Something for your "low-mo" day, sir?Sunday's weather was predicted to be excellent and I wanted to be out in the mountains. However, it was a "low-motivation" day; nothing seemed to pique my interest. From past experience, low-mo is instantly cured the moment my feet touch the trail. The biggest hurdle to overcome is getting from home to trail-head.
January's Grid list offered many challenging destinations but I wasn't in the mood for them. I wanted a sub 8 hour hike so I chose Colvin and Blake with a side-order of Fish Hawk Cliffs and a glass of Indian Head.
I left my home at 5:00 AM. The US Customs and Border Protection officer subjected me to an unusually long list of questions. The dozen or so inquiries ranged from the usual, such as destination and purpose of visit, and then probed deeper to frequency of entry, employment status, vehicle's owner, and wife's occupation. I felt his question about why my wife had not joined me was a little over the top. Nevertheless, I responded politely and was granted entry.
Sunrise was an hour away and the night sky treated me to the full moon low in the west and five planets in the east (Mercury, Venus, Saturn, Mars, and Jupiter). However, I only identified four planets and missed Mercury.
I made good time and rolled into the St-Huberts parking area at 7:00 AM. I spent about fifteen minutes prepping for the day. I'd be trying something different to keep my hands warm. Normally I use a combination of fleece mitts, liner gloves, and chemical hand-warmers. Nevertheless, I'm still prone to developing painfully cold fingers especially after extracting my gloved hands to perform a task (like operate a camera). Today, my first line of defense would be a vapor-barrier in the form of a pair of vinyl gloves. I had tried this trick using nitrile gloves but they were too snug and my fingers became cold (not the material's fault but the fit).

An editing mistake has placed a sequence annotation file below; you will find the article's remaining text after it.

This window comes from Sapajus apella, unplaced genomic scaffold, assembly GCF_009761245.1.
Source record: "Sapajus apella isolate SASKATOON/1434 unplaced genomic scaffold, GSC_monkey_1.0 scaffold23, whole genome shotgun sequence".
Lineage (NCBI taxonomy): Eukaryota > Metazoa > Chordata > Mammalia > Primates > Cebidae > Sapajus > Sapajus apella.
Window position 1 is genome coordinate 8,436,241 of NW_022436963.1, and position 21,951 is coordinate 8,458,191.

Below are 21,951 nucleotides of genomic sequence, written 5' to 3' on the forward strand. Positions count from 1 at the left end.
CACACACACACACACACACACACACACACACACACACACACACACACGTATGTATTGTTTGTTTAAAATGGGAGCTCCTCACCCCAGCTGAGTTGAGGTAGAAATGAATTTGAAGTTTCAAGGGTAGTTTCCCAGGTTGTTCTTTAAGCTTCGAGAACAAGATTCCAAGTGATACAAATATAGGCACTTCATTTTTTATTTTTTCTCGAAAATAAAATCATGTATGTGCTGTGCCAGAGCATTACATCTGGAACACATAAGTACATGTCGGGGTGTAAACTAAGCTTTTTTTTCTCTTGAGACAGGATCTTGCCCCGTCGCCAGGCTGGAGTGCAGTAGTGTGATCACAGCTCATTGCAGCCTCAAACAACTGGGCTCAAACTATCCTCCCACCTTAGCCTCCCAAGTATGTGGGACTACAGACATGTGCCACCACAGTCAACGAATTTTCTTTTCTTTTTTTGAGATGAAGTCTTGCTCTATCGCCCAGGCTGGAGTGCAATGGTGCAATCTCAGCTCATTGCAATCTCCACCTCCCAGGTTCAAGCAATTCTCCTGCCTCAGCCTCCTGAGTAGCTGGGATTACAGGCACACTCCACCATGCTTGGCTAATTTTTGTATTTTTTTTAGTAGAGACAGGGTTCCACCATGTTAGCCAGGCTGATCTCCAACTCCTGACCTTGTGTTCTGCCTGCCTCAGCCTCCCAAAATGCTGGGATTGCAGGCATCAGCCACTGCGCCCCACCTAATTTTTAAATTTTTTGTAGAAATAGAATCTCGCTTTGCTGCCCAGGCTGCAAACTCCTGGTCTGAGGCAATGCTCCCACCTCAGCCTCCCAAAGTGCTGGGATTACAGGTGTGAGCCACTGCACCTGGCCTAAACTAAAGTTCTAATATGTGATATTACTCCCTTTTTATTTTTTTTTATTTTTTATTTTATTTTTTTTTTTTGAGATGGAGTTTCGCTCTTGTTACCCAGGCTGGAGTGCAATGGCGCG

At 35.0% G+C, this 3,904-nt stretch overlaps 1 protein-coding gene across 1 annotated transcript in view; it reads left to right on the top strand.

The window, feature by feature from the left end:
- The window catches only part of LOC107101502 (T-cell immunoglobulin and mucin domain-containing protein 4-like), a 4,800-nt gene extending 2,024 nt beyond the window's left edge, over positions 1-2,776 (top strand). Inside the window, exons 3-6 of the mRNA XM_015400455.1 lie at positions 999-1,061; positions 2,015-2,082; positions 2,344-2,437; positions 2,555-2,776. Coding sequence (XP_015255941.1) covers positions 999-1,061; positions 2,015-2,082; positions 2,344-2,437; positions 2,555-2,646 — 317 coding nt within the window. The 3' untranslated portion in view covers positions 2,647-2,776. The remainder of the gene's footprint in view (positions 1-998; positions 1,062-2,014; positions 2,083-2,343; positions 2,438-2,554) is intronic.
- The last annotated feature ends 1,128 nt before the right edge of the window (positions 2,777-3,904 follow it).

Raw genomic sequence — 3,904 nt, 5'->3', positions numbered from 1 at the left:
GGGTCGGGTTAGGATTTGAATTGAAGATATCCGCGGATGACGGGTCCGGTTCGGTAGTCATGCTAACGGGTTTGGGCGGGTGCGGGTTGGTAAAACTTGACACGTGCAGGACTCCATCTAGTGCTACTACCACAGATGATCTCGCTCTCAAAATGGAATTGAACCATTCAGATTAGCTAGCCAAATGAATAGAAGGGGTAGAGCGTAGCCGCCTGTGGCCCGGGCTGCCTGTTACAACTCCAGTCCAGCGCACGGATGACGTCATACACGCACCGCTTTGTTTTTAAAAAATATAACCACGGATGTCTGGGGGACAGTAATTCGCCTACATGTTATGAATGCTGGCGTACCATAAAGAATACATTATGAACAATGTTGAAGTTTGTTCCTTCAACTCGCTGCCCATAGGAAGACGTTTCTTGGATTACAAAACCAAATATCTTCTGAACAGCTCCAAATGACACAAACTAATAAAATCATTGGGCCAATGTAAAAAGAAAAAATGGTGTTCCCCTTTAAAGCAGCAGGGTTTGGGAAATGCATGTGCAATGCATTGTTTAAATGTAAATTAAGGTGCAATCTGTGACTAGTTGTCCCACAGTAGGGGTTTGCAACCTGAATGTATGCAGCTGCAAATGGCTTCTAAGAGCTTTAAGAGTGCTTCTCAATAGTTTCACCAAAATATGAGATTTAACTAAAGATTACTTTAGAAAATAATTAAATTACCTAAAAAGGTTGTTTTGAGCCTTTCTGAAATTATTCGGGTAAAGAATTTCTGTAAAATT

While collecting my gear from the trunk, I met a fellow from Rochester, who planned to hike Sawteeth. He was the first to sign the trail-register and I was the second. By day's end, eleven other groups signed in with most heading to Sawteeth, Dial and Nippletop, or Gothics. I was the only one to register for Colvin and Blake.
I left the trail-head at 7:32 AM. The temperature was a cool -15 C (4 F) and the sky was clear. As expected, my motivation was restored the moment I began my stroll along the Lake Road. I tried to catch up with the Rochesterian but didn't see him again until the end of the day.
The road was hard-packed and, if one steered clear of the icy patches, easily negotiated in bare-boots. I considered heading directly to Indian Head but chose the "trade route" via the Gill Brook Cutoff. I arrived at the junction at 8:20 AM and set off on the trail's firmly-packed snow.
Saturday's hikers had groomed the trail which made for easy walking. I paused at the Elk Pass junction to don my snowshoes. Frankly, the trail-bed was dentproof but the snowshoe's Televators relieved calf-strain so why not put them to good use.
The trail was effectively paved from junction to summit. The snowshoe's aggressive traction helped on sections of trail that had been polished smooth by butt-sliders. The facetiously named "Colvin Step" had just enough snow to simplify its ascent. Its recently installed ladder was buried in snow and only a portion of one rung was visible.
|The "Colvin Step". Ladder is barely visible.|
|Upper Great Range.|
Blake's summit is wooded but the views of Colvin during the ascent are worthwhile. I tagged the summit and looked around for anything new and notable. As expected, there was no evidence of traffic beyond Blake. With nothing else to see, I backtracked to the col. The descent was fast and fun. Many folks love butt-sliding but my favorite is slip-sliding while wearing Trail Crampons ("boot-skiing"). I was back in a flash (12 minutes).